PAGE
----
In his rousing memoir, journalist Darnell L. Moore recounts his political, philosophical, and sexual emergence as a young, queer black man—traits, which he explains, that make him a kind of magician. Our reviewer calls No Ashes in the Fire “an engaging meditation on identity and creativity within challenging settings.” We talk with Moore about growing up in Camden, New Jersey (“a place of joys and discontents”); the revolutionary act of love between black men; and his documentary on black LGBT life in Atlanta.
How would you describe the Camden of your youth?
When I was a child, most people talked about the city Walt Whitman once described as an “invincible city”—as if all hope of its return to glory had been zapped by the presences of Black/Latinx people who resided there. Camden was, like many post-industrial and post-white urban cities that are now predominantly Black and working-class, a home place that the media depicted as the “ghetto.”
The crack epidemic raged on. The jails and prisons were bloated—full of residents. The political machine was dysfunctional. And the “war on drugs” was active. Many of our streets were lined with trash and shards of glass, and dilapidated homes and cement landings remained where buildings once stood; but happy children played hide-and-go-seek, neighbors cared for each other’s properties (rented or owned) as if they were their own, and close-knit families held dance contests. The Camden of my youth was a place of joys and discontents; undying hope and hopelessness; beauty and violence.
Your memoir is an “attempt at joining a chorus of voices who have tried their best to narrate the beautiful and messy complexities of race, gender, class and sexuality as they collide and are expressed in the contemporary United States.” Did you struggle to find the best format for these ideas?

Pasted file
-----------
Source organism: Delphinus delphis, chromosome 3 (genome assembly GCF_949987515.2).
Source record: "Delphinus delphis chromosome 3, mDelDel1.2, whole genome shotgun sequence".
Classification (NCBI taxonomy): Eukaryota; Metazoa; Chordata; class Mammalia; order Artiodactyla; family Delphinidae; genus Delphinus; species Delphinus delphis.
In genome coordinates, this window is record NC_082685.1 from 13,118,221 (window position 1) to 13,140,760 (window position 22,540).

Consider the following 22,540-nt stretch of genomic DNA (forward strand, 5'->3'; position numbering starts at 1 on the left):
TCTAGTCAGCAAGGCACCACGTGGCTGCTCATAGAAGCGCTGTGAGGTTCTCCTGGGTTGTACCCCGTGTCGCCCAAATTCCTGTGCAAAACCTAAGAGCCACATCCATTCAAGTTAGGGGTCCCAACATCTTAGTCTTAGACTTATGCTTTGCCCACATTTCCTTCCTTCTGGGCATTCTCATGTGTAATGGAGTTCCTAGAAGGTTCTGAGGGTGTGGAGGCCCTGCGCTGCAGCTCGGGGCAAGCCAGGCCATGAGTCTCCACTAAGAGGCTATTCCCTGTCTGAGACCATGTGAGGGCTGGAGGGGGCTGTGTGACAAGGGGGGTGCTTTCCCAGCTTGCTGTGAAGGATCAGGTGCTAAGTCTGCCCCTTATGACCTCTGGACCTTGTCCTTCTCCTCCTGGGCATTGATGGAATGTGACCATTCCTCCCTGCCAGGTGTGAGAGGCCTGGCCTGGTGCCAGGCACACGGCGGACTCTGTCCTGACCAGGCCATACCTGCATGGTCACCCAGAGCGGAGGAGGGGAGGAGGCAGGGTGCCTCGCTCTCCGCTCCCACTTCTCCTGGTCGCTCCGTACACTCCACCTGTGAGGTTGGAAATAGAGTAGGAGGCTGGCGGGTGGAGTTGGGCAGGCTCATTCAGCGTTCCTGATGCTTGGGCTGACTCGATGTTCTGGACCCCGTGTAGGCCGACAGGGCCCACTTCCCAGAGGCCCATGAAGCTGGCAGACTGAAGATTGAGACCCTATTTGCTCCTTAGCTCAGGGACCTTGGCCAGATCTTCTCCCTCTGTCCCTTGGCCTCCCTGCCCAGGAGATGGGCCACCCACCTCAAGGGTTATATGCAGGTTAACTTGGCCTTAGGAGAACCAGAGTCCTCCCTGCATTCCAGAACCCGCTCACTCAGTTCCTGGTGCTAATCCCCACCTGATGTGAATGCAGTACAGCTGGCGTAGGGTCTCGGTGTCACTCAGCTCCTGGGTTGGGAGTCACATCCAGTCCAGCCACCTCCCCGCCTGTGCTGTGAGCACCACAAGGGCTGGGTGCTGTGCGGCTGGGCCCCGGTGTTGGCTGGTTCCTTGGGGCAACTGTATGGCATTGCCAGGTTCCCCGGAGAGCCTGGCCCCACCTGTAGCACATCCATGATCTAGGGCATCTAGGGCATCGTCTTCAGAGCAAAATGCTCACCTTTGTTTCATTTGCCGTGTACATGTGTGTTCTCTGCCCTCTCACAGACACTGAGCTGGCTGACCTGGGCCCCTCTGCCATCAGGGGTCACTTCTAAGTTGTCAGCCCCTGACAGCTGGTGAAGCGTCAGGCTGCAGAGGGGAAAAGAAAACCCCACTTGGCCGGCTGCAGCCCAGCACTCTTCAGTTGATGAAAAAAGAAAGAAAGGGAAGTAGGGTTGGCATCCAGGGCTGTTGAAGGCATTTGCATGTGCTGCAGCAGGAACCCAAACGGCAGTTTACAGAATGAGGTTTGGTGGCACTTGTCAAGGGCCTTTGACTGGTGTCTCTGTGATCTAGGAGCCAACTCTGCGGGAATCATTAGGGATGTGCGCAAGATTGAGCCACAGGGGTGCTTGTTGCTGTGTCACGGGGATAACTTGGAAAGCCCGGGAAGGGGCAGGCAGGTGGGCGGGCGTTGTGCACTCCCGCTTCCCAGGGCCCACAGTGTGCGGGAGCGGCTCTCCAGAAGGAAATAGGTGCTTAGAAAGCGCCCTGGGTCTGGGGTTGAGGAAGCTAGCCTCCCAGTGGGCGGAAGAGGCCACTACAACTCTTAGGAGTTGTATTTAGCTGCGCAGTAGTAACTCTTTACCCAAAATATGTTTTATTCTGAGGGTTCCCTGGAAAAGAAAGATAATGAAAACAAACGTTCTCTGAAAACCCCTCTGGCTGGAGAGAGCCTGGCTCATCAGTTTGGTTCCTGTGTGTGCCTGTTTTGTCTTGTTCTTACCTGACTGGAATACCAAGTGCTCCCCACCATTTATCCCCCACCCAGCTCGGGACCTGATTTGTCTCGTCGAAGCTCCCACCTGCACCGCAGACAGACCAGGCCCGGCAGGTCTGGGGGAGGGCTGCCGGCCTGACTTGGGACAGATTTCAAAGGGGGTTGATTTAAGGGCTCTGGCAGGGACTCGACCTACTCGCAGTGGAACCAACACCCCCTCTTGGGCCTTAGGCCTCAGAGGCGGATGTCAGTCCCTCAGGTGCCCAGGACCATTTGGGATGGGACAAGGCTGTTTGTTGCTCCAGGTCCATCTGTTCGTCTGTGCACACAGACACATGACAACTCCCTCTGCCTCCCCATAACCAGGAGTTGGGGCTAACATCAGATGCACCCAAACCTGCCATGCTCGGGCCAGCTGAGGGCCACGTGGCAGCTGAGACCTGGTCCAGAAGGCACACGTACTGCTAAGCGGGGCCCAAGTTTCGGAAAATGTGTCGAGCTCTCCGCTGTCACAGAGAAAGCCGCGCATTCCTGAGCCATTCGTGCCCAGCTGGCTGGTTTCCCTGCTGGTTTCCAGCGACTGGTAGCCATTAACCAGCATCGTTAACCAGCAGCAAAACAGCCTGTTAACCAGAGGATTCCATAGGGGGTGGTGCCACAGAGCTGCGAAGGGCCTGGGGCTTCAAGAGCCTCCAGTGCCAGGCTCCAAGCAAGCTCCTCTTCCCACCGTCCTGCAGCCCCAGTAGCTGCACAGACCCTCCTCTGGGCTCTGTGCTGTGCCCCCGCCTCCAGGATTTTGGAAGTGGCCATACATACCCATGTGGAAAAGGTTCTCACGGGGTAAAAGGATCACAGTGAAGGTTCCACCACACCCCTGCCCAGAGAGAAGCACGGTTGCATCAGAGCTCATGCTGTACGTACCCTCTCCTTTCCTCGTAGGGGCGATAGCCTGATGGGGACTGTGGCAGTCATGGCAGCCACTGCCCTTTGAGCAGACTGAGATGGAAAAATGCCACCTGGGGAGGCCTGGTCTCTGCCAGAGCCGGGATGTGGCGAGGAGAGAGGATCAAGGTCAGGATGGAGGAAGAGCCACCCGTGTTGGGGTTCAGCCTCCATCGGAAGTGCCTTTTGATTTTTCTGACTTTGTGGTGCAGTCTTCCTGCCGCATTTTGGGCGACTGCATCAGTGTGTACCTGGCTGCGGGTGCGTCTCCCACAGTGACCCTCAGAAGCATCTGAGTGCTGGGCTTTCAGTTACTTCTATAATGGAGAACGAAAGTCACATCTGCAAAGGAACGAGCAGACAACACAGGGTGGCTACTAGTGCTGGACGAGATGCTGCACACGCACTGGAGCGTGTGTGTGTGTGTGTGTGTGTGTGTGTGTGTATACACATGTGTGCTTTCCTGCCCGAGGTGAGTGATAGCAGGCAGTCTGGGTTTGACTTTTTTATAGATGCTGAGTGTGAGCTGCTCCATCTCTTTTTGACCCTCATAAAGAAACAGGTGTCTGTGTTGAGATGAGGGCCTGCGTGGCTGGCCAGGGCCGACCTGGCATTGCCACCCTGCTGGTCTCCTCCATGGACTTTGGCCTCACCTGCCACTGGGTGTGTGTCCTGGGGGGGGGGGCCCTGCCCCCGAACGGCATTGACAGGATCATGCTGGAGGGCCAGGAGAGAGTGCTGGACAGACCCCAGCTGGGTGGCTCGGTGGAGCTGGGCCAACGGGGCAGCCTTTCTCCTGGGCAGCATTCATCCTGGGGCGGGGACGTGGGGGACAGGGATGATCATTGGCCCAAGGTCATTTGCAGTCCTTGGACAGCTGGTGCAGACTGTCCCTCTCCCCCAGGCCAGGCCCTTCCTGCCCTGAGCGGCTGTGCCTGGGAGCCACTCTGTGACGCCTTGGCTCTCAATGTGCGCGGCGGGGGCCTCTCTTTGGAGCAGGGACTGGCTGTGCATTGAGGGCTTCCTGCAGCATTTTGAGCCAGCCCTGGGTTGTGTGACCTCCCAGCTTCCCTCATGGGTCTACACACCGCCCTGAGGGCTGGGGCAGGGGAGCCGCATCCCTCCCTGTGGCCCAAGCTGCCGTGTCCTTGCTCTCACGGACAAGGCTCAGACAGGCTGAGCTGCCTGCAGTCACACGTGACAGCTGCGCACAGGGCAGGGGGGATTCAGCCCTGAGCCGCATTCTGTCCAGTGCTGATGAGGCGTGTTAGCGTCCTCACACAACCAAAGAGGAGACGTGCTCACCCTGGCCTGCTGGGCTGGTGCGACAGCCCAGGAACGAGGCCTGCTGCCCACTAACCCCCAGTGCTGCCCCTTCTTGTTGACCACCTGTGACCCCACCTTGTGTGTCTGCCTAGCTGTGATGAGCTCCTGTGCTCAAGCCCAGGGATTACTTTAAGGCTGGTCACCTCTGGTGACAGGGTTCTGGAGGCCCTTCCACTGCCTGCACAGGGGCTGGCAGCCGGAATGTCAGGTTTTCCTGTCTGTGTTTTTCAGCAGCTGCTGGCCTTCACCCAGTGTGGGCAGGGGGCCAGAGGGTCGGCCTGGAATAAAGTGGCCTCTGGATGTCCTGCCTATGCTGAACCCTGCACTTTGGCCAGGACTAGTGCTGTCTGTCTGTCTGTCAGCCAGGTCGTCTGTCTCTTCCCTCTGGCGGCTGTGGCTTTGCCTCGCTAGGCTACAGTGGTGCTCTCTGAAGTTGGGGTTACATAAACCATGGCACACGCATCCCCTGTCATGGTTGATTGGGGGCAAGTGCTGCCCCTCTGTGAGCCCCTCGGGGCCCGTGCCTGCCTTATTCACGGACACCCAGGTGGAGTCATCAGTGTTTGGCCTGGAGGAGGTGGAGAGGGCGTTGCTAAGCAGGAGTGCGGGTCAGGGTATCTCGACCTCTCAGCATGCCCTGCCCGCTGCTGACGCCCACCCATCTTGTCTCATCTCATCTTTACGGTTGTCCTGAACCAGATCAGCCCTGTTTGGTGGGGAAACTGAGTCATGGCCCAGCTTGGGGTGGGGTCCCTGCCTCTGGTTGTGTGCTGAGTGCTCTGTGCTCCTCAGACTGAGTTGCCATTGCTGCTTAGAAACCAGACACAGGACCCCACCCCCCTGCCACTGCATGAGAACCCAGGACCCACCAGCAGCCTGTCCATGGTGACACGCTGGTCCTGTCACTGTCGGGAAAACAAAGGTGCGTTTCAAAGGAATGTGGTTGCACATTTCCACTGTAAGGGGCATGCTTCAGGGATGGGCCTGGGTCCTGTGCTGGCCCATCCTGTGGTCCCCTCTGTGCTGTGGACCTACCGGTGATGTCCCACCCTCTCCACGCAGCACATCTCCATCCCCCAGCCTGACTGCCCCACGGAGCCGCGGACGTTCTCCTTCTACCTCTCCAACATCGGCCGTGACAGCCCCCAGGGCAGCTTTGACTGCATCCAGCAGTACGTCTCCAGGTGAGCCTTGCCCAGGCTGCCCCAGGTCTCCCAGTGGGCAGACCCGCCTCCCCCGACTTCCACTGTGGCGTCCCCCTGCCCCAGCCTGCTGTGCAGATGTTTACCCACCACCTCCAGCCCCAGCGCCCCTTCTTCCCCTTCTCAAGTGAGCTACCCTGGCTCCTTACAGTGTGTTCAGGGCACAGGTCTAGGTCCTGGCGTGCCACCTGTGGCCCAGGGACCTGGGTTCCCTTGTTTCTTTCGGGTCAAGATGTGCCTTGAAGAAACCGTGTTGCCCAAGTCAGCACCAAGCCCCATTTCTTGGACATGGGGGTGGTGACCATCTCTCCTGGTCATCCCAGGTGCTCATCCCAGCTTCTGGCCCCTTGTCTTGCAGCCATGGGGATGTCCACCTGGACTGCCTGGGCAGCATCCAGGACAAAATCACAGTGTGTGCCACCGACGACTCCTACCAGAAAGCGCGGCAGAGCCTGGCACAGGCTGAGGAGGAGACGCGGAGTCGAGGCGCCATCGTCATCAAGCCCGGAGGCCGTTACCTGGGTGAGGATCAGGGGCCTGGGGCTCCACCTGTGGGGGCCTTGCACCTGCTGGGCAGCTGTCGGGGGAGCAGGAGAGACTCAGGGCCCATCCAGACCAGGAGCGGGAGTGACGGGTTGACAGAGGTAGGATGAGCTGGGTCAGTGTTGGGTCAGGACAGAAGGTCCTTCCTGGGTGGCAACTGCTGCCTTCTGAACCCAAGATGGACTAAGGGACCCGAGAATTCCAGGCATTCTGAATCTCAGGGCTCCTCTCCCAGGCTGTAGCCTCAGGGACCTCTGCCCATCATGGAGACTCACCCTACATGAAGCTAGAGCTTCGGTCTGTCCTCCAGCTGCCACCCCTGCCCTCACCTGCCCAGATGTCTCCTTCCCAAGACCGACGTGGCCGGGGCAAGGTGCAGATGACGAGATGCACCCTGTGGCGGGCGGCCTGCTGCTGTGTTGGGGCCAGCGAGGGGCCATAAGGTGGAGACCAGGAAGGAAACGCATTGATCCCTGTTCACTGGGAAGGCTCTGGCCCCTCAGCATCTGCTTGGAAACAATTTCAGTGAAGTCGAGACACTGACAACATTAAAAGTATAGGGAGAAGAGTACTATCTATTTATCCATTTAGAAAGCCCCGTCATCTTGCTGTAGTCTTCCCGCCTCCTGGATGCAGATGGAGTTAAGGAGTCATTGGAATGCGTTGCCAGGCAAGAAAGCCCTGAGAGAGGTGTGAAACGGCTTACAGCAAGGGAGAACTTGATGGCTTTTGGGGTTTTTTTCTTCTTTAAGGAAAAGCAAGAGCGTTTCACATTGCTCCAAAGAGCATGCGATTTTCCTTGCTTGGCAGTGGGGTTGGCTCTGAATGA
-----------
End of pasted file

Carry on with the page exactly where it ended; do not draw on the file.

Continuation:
One of the most difficult aspects of writing this book was deciding on its form. Pairing life narrative with social history was challenging. I decided to organize each chapter around themes, and the structure came in response to that.
You compare black men who love other black men to “cunning magicians.” Can you say more about that?
To love what and who you’ve been taught to hate...to give what has been denied you...to do what you have been socialized to believe is wrong...is a radical and magical act. Joseph Beam stated that “Black men loving Black men is a revolutionary act.” It is. And it is also magical.
Black queer, trans, and gender nonconforming people are so often silenced. What gave you the strength to tell your story and be heard?
The many Black queer, trans, and gender nonconforming writers whose published and nonpublished words made mine possible. I am grateful for mentors and examples like Cheryl Clarke, Barbara Smith, M. Jacqui Alexander, Colin Robinson, Steven Fullwood, Janet Mock, Tim’m West, Patrisse Cullors, E. Patrick Johnson, James Earl Hardy, and so many others who have written our lives into being.
“Black same-sex love is revolutionary because we must first convince ourselves we are deserving of receiving and giving what has been denied us for so long.” This and other quotes seem like the product of a long distillation process. Were they?
I spent a lot of time meditating on sentences. I sat, slept, and journeyed with some of the sentences, which were really a combination of varied thoughts that came to me during the span of the writing process.
What queer literature and/or projects are you talking about now?
I recently produced and directed a minidoc series on Black LGBT life in Atlanta for CASSIUS. And I am sitting with a few ideas that may be seeds for a future book. I also just joined Breakthough US, a human rights organization focused on ending gender-based violence, as Head of Strategy and Programs. I have a few things on my plate at the moment.
Karen Schechner is the vice president of Kirkus Indie.